Help. Thanks. Wow. Help. Thanks. Wow. Help. Thanks. Wow.

I walk to the prayer garden nearly every day now. In my own way, I suppose I always pray as I walk, but time in this sacred spot makes my prayers more clear, more intentional, more hopeful, and more faithful.

The title of Lamott’s book reminds me to keep my prayers in specific, grateful, and humble balance. For every prayer asking for help, there’s another for thanks, and yet another for joyful praise of things like serendipitously stumbling upon a private and holy sanctuary just when it’s needed most. §

Joie de Vivre ~ a mantra for the new year

Oleanders, the 1888 painting by Vincent Van Gogh, features a colorful vase of flowers and Emile Zola’s novel, La Joie De Vivre.

Joie de Vivre!

It’s a French phrase literally translated to mean joy of living. Pronounced  ⁄ZHwä de ‘vēvre/, it expresses an exuberant enjoyment of life. Is there another phrase that so happily rolls off the tongue? Just saying it makes me smile, and I’m excited to make it my mantra for 2021.

Rather than making resolutions, each new year I choose a word as my guiding light or touchstone for the next twelve months. The last three years, my words have been simplicity, nature, and seasons. Each word served me well as I aimed to infuse its essence into every nook and cranny of my life.

La Joie De Vivre is the title of a novel written in 1883 by Emile Zola. The main character is ten-year-old Pauline who goes to live with the Chanteaus after her parents die. The author contrasts Pauline’s optimism and open-heartedness with the negativity found in the Chanteau household. The book popularized the phrase joie de vivre as an admirable approach to life. A likeness of the novel is featured in two well-known paintings by Vincent Van Gogh.

Contemporary author Mireille Guiliano wrote, “In France we have a saying, joie de vivre, which actually doesn’t exist in the English language. It means looking at your life as something that is to be taken with great pleasure and enjoy it.” While I don’t claim to be a true Francophile, I do hope to bring this French saying to my life, especially as the new year finds me in an unexpected place and circumstance.

In thinking about how to practically incorporate this phrase into my daily round, I realize a spirit of joie de vivre can be expressed in virtually all areas of life. If I stay mindful, everything I think, say, and do can reflect a joyful appreciation for each and every day of the new year.

I look forward to seeking joy in routine rituals such as eating and dressing as well as on a deeper, more spiritual level. Galations 5:22-23 reminds us that in addition to love, peace, patience, kindness, faithfulness, self-control, gentleness, and goodness, the fruit of the spirit includes joy!

I feel sure this is the perfect season of my life to consciously embrace la joie de vivre and to remember what Walt Whitman wrote, “Happiness, not in another place, but in this place, not for another hour, but for this hour.” §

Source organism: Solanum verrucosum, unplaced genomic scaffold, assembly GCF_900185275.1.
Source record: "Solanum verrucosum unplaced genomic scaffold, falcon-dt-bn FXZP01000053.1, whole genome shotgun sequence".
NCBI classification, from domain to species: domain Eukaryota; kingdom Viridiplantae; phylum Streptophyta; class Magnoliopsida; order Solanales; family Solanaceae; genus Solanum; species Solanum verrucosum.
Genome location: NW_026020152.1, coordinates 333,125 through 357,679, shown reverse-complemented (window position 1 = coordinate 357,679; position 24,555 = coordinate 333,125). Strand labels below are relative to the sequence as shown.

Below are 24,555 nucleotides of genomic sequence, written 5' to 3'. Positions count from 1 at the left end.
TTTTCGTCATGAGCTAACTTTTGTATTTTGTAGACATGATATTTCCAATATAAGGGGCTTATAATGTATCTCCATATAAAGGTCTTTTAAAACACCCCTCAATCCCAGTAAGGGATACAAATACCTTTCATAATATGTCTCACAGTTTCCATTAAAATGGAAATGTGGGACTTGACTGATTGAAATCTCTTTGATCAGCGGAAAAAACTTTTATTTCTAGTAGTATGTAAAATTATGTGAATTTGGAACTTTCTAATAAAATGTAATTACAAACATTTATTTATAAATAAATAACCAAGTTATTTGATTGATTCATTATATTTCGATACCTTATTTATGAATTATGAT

Question of the Week ~ Have you chosen a word for the new year? Please share it with us in the comment section. Wishing you a week filled with joy and a very happy new year!

Me and My Shadow – Winter Solstice inspires living more authentically

My shadow on Winter Solstice 2020

Here in the Heartland of America, the Winter Solstice couldn’t have fallen on a more beautiful December day. I took a walk in the bright sunshine without mittens or a heavy coat. I was alone, except for an exaggerated shadow that followed me playfully. Turns out we cast our longest shadow on the shortest day of the year.

As my shadow loomed next to me and mocked my every move, I felt like Peter Pan, whose shadow was a distinct character in the novel by J. M. Barrie. At its insistence, I finally stopped and addressed the figure that boldly stretched more than fifty feet across the ground as the late afternoon sun hung low in the horizon. My shadow seemed to plead, “Look at me!”

Had I been accompanied by a child or a friend with my sense of wonder, I imagine we would have jumped, posed, danced, and laughed out loud at our circus-like shadows. Instead, I just moved my arms and legs a little and giggled, hoping no one was watching.

When we look at our shadows, we don’t see facial features or skin color. We don’t see signs of age or wealth. We don’t see talents or insecurities, good luck or misfortune, successes or failures. We only see the shape of a human body, a vessel that carries us through every moment of our lives.

Psychology has much to say about the shadow self. My limited understanding is that it’s the darker side of our personality containing parts of ourselves we might not even be aware of, or want to admit to if we do.

Observing my shadow, one would never know I struggle with perfectionism. No one could tell how I crave solitude, or that conflict fills me with anxiety. I hide these things about myself, convinced they’re negative traits I should be embarrassed by and try to change.

I am learning to honor those shadow parts of myself and accept they’re part of what makes me uniquely me. By the same token, I must try to view others without judgment, knowing the traits hiding in their shadow make them uniquely them.